- Six Races Will Decide Control of the Senate
- Pryor Touts Obamacare in New Ad
- Is Georgia Slipping Away for Democrats?
- Hagan Holds Narrow Lead in North Carolina
Boehner Vows He Won’t ‘Roll Over’ to Obama, Democrats (Updated)
Posted at 11:38 a.m. on Oct. 4, 2013
Updated 12:00 p.m. | Speaker John A. Boehner pushed back against media reports that he may be willing to buck the majority of his caucus to end the current budget impasse, telling GOP lawmakers that he will not “roll over.”
Republicans leaving a morning party conference meeting said the Ohio Republican reassured them that he would not cave to Democrats — who are demanding a policy rider-free continuing resolution to reopen the government, as well as a “clean” debt limit increase.
“I think the important takeaway is this stuff that’s floating around in the media about, you know, he’s not willing to challenge, is not true,” said Rep. John Fleming. The Louisiana Republican quoted Boehner as saying he wouldn’t “roll over.”
Fleming added, “We’ll demand the other side to talk to us and negotiate with us. … He doesn’t have any intentions on rolling over on anything whether it’s the CR — that’s the word he used — or the debt limit.”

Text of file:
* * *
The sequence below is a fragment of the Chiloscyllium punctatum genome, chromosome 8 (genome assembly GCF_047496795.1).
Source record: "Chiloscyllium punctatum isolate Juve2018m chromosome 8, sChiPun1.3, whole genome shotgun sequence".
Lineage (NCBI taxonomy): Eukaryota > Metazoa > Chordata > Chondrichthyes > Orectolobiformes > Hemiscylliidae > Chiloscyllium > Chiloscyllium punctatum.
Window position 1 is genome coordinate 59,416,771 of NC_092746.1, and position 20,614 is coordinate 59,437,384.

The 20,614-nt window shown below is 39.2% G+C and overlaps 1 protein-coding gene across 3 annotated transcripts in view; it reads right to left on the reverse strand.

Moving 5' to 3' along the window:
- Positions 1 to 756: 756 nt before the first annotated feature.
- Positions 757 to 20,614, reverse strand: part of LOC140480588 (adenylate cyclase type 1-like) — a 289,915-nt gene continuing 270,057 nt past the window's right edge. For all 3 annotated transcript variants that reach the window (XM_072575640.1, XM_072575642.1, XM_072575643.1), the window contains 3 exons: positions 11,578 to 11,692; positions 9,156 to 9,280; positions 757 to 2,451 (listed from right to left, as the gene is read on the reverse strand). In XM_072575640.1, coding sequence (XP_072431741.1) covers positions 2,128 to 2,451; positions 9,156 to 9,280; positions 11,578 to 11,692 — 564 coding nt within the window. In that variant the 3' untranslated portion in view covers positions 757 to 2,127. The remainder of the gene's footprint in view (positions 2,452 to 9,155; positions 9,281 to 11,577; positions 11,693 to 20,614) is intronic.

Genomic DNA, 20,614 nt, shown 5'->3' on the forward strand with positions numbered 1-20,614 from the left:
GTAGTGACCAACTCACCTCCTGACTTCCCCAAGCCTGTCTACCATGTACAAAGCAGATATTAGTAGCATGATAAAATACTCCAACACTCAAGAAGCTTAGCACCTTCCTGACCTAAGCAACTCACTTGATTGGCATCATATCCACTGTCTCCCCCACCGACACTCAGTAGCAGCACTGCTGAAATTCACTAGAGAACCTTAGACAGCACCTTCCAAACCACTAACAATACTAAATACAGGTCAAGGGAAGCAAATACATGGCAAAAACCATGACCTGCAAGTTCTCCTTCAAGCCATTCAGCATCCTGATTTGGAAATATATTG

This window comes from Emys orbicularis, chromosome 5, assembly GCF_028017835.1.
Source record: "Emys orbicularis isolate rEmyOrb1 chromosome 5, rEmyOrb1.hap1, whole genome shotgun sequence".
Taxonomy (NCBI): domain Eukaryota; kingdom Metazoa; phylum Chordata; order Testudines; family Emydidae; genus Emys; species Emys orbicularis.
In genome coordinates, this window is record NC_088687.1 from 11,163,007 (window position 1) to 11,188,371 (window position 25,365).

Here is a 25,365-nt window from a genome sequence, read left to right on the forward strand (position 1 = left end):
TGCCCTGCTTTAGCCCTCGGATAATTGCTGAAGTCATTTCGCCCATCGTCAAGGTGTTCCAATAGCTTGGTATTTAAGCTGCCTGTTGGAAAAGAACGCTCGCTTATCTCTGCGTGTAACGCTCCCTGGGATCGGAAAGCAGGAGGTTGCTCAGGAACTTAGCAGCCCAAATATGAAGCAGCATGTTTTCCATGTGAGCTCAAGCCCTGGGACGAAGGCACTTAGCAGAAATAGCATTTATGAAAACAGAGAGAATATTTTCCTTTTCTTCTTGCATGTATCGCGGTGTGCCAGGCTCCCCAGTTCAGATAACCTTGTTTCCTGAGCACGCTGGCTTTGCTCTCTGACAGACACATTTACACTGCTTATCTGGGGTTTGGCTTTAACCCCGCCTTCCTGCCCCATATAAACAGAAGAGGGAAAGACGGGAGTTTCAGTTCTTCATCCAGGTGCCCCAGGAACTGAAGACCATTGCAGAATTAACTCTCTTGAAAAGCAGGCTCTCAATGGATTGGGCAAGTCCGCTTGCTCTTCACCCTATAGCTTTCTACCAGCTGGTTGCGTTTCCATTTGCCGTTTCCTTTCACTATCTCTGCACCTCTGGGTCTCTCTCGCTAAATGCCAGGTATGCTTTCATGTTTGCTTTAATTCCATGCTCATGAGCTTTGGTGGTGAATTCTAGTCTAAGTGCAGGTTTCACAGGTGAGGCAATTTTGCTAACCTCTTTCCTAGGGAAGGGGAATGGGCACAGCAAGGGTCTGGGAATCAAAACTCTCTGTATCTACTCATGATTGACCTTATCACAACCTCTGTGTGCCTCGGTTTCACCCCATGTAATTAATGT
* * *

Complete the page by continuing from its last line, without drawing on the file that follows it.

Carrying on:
At a news conference following the meeting, Boehner said he has told President Barack Obama that “no one gets 100 percent” of what they want, and said president is not going to get 100 percent of what he wants either.
“You know, when we have a crisis like we’re in the middle of this week, the American people expect their leaders to sit down and try to resolve their differences,” Boehner said. “I was at the White House the other night, and listened to the president some 20 times explain to me why he wasn’t going to negotiate. Sat there and listened to the majority leader in the United States Senate describe to me that he’s not going to talk until we surrender. And then this morning, I get the Wall Street Journal out, and it says, ‘Well we don’t care how long this lasts because we’re winning.’ This isn’t some damn game.”
Boehner indicated that House Republicans will still insist that the president agree to change 2010 health care law in exchange for an agreement to reopen the government.
Rep. Tom Cole complained that Republicans feel stymied.
“It’s kind of hard to talk when the president won’t show up and negotiate,” the Oklahoma Republican said.
Republicans leaving the Friday morning meeting said there was little discussion of tying the debt ceiling and the CR into one bill.
Many media outlets have been reporting that Boehner has privately told some Republicans he is not willing to risk a debt default and would attempt to pass a debt limit increase with more Democratic votes than Republican votes. Those reports have also hinted that Boehner is considering putting a debt limit increase into a bill that would reopen the government.